Anuradha Shenoy, 52, experienced many sleepless nights while trying to manage long distance care for her parents in Mumbai, India. Shenoy and her sister both live in the U.S., so they do not have a strong India-based support network.
Her mother started experiencing nasal congestion on April 12, but initial COVID test results came back negative. Eight days later, her father was breathing heavily.
It was an uphill battle for Shenoy to secure a hospital bed for her father. She used several volunteer groups in India, who made calls on her behalf for about four hours before they could find an ambulance.
They had even more hurdles to overcome to get him admitted, because his initial COVID test result was also negative, and only managed to secure him a hospital bed after another four hours.
Once in the COVID-19 ward, her father was cut off from communicating with Shenoy for the next five days due to hospital staff being overwhelmed. After successfully reaching him on the sixth day, Shenoy and her sister split the nights making continuous calls to try to reach him and were finally successful again on the eleventh day.
“Around the clock this was going on, as we were frantically attempting to call my father while also checking in on my mother,” said Shenoy.
Her mother, who also tested COVID-positive, was managing alone at home as their caretaker had moved to another isolation facility in Mumbai for COVID-19 patients. This was a hard choice to make, considering that her mother was weak but had minor symptoms. However, Shenoy believed that it was not a good idea to try to get her into an overburdened hospital.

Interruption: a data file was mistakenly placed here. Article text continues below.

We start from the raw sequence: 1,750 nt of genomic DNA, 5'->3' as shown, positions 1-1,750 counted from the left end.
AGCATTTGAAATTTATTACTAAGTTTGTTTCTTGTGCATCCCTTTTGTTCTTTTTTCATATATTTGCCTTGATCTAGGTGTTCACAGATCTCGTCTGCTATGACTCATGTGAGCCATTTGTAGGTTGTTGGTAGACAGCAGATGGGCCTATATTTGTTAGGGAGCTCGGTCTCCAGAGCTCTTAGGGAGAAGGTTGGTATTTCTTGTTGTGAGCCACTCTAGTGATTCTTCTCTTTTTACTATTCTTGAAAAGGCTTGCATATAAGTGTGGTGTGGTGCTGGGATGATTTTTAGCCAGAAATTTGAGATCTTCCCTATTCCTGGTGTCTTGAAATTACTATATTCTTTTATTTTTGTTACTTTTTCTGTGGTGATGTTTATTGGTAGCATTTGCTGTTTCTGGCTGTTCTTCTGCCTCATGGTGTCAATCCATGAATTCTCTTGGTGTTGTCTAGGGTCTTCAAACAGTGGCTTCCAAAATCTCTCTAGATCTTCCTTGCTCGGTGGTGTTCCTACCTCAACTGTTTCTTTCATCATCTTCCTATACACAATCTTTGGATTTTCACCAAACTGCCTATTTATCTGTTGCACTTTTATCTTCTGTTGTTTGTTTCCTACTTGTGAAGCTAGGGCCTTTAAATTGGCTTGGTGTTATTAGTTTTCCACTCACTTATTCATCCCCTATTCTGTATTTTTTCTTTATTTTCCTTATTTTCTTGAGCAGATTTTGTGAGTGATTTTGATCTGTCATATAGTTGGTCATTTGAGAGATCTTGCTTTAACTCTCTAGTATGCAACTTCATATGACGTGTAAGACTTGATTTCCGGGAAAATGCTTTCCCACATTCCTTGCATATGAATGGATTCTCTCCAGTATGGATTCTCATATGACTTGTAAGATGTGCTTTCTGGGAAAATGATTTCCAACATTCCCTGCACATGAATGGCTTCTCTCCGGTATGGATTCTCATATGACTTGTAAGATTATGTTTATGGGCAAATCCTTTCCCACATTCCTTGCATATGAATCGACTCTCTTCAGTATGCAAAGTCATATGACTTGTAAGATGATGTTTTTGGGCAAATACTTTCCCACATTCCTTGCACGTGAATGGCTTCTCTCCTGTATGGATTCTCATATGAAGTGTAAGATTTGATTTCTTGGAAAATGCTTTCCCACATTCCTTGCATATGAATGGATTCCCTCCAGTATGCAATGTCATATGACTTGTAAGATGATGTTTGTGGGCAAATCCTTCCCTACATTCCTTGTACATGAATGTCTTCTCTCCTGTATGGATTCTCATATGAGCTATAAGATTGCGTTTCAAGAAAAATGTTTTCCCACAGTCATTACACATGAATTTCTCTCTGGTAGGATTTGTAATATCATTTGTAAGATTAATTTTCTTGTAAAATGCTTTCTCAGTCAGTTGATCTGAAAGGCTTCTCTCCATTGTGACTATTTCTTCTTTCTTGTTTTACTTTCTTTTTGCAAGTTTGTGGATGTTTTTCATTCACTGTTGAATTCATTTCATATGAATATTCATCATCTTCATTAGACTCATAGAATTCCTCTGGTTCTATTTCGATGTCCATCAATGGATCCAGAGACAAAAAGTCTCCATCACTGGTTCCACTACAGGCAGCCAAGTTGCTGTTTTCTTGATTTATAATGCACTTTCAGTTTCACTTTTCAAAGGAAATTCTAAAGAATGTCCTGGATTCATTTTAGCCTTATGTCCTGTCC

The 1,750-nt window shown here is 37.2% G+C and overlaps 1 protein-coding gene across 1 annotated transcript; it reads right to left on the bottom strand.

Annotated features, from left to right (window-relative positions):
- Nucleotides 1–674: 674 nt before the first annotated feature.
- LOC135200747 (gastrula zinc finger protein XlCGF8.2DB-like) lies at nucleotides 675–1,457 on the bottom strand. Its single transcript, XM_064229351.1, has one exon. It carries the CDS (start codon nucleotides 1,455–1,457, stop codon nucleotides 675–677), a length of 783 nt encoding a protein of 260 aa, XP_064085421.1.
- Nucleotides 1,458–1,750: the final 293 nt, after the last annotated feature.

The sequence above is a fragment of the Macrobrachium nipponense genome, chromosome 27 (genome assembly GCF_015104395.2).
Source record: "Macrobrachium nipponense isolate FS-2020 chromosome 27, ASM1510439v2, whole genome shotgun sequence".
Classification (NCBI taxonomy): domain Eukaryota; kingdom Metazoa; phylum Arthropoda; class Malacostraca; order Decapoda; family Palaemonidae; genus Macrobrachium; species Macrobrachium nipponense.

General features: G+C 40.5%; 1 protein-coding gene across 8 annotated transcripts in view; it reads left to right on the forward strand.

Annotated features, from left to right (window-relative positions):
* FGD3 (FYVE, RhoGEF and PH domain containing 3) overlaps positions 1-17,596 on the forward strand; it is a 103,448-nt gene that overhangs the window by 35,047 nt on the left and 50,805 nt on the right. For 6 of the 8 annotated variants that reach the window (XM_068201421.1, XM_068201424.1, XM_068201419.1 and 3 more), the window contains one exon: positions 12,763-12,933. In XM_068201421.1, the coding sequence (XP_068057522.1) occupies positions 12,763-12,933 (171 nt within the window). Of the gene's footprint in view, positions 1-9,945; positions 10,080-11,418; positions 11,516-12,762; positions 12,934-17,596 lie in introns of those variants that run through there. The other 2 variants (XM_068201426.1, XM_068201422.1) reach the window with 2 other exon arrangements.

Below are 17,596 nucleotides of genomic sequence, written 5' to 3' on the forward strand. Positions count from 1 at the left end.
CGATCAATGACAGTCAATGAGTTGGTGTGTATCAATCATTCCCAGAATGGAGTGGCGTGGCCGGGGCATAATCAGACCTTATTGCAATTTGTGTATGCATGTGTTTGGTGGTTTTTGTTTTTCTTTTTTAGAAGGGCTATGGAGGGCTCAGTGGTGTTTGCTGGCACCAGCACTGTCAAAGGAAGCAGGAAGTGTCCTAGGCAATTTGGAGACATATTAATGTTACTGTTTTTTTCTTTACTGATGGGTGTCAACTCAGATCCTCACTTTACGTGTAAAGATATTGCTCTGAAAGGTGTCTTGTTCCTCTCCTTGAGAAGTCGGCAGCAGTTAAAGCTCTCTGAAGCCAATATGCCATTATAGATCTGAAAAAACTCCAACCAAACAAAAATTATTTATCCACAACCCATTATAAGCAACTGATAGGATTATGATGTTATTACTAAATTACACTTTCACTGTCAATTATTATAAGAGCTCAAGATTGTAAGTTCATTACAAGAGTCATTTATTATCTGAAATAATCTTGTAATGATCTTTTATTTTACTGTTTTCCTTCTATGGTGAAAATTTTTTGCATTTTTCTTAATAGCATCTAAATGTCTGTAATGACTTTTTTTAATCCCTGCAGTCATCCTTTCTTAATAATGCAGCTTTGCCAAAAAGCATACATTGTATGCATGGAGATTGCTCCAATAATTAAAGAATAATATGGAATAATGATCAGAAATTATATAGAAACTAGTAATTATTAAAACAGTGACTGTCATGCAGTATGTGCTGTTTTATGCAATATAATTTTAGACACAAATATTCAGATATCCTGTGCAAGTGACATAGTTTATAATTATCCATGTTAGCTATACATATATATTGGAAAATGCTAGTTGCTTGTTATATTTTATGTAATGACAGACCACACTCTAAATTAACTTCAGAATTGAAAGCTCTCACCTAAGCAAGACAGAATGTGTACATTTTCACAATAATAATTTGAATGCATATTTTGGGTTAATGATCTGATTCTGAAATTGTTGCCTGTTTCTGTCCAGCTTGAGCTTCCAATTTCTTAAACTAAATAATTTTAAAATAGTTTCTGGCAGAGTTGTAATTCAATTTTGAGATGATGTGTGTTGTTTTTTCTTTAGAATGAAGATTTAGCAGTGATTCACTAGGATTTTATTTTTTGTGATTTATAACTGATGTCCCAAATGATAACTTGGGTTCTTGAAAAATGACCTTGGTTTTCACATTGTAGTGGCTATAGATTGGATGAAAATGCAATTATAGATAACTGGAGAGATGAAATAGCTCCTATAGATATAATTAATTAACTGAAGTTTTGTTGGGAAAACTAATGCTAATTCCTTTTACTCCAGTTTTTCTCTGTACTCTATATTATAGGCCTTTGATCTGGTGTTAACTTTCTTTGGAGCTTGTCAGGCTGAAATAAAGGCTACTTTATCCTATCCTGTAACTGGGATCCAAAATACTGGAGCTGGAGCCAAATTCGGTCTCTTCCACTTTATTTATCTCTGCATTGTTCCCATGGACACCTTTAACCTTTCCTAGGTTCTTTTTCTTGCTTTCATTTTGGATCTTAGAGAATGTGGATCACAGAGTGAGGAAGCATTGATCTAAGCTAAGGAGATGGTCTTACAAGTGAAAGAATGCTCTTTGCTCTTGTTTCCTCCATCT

Shenoy feels grateful that her father eventually recovered after spending three weeks in the hospital. However, she struggles with the guilt that her family got lucky.
“It was the same day that my father came home, that my friend lost her father, and it was the guilt that my father was recovering, and her father passed away,” said Shenoy. “The feeling of helplessness is terrible.”
Soma Oberoi, who is in her early 40s, is an only child. The Sammamish resident feels tremendous guilt in not being able to travel to India to be with her family, but her H1B visa would not have allowed her to return to the U.S. due to the current travel ban for India.
Her mother, who lives alone, was infected with COVID-19 in late-March, but initially did not share that information with Oberoi for fear of worrying her daughter. She only experienced mild symptoms and has since recovered, but her family did suffer the loss of Oberoi’s aunt.
Oberoi’s family is still reeling from the loss and is trying to support each other during these hard times. Oberoi was able to convince her mother to temporarily move in with her widower uncle, and create a support system for each other.
Not being there for her family weighs heavily on Oberoi.
“I still live in fear that I cannot travel right now,” she said. “It is tough that you cannot mourn with your loved ones.”